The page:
If you use the SlickEdit editor, there is some support for UEFI here:
Porting UEFI to a new architecture:
So it turns out that blogging about something after the fact is pretty tough. I really wanted to blog about my PoC port of UEFI to the OpenPower ecosystem, but it’s incredibly difficult to go back and try to systematize something that’s been a few years back. So let’s try this again. This time, our victim will be a G4 12″ PowerBook6,8 with a 7447A. That’s a 32-bit PowerPC. Now, I’ll go in small steps and document everything. For added fun, we’ll begin porting on the target itself, at least until that gets too tedious. Also, I’ve a few OldWorld machines, a spare G4 12″ for parts and a G5, so hopefully this odyssey won’t be interrupted by old and failing hardware ;-). Keep in mind that each part is checked in along with the source code, so look at the entire commit. Each blog post will focus on the most important details.[…]
A while ago, Alex Floyd of PreOS Security wrote a shell script to help codify this wiki article by Laslo Ersek of Red Hat, setting up a UEFI SMM/OVMF testing environment for Fedora-based systems. Recently, Alex updated this script to work with the recently-released Fedora 26. Quoting email from Alex on the changes in this release:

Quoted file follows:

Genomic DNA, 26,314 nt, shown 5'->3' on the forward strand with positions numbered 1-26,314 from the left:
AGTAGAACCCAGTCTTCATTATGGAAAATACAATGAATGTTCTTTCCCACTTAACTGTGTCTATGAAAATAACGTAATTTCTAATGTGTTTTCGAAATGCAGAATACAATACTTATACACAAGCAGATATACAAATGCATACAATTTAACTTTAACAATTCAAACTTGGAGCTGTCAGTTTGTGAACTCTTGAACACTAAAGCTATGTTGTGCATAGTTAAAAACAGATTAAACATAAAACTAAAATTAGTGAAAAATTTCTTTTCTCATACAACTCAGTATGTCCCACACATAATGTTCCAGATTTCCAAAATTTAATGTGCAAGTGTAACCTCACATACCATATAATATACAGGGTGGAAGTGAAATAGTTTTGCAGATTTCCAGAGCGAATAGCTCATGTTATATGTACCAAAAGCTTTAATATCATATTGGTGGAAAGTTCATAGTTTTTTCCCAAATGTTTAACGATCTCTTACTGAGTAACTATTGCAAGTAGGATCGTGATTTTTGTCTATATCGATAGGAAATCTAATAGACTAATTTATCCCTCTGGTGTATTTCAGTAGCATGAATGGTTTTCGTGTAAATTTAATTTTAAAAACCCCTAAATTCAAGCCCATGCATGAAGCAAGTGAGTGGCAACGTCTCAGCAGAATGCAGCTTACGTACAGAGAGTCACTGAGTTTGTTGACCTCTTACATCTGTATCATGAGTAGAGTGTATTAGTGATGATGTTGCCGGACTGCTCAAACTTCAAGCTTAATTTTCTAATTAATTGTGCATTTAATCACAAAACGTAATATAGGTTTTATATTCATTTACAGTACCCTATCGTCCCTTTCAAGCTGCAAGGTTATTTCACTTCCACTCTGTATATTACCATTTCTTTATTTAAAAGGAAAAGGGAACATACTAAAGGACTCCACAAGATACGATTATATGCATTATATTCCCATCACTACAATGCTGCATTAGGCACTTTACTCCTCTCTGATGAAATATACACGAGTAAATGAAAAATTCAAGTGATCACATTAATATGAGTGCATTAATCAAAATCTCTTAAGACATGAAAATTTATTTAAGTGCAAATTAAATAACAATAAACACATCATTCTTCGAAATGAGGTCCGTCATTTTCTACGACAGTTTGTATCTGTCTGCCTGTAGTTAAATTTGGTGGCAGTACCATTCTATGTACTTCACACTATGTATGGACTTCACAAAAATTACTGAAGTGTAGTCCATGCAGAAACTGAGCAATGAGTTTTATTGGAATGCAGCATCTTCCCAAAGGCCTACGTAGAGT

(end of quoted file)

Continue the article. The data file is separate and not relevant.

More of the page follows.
The build script has been updated for Fedora 26 support. It now uses the native QEMU 2.9 library from Fedora 26 and no longer builds a snapshot of QEMU 2.9 which makes some new testing possibilities available.
Hao Wu of Intel posted a patch to EDK2 which provides support for UEFI’s “EFI Partition Infomation Protocol”, and includes a DumpPartInfo tool:
Add the EFI Partition Information Protocol per the latest UEFI spec.
Test for the series:
A simple application called ‘DumpPartInfo’ is used to dump the contents of the Partition Information protocols when the following devices are attached:
a. MBR Hard disk
b. GPT Hard disk
The source of the application and the series is available at:
8 files changed, 216 insertions(+), 88 deletions(-)
Tim has a new blog post — first of a series — on writing UEFI code in C++.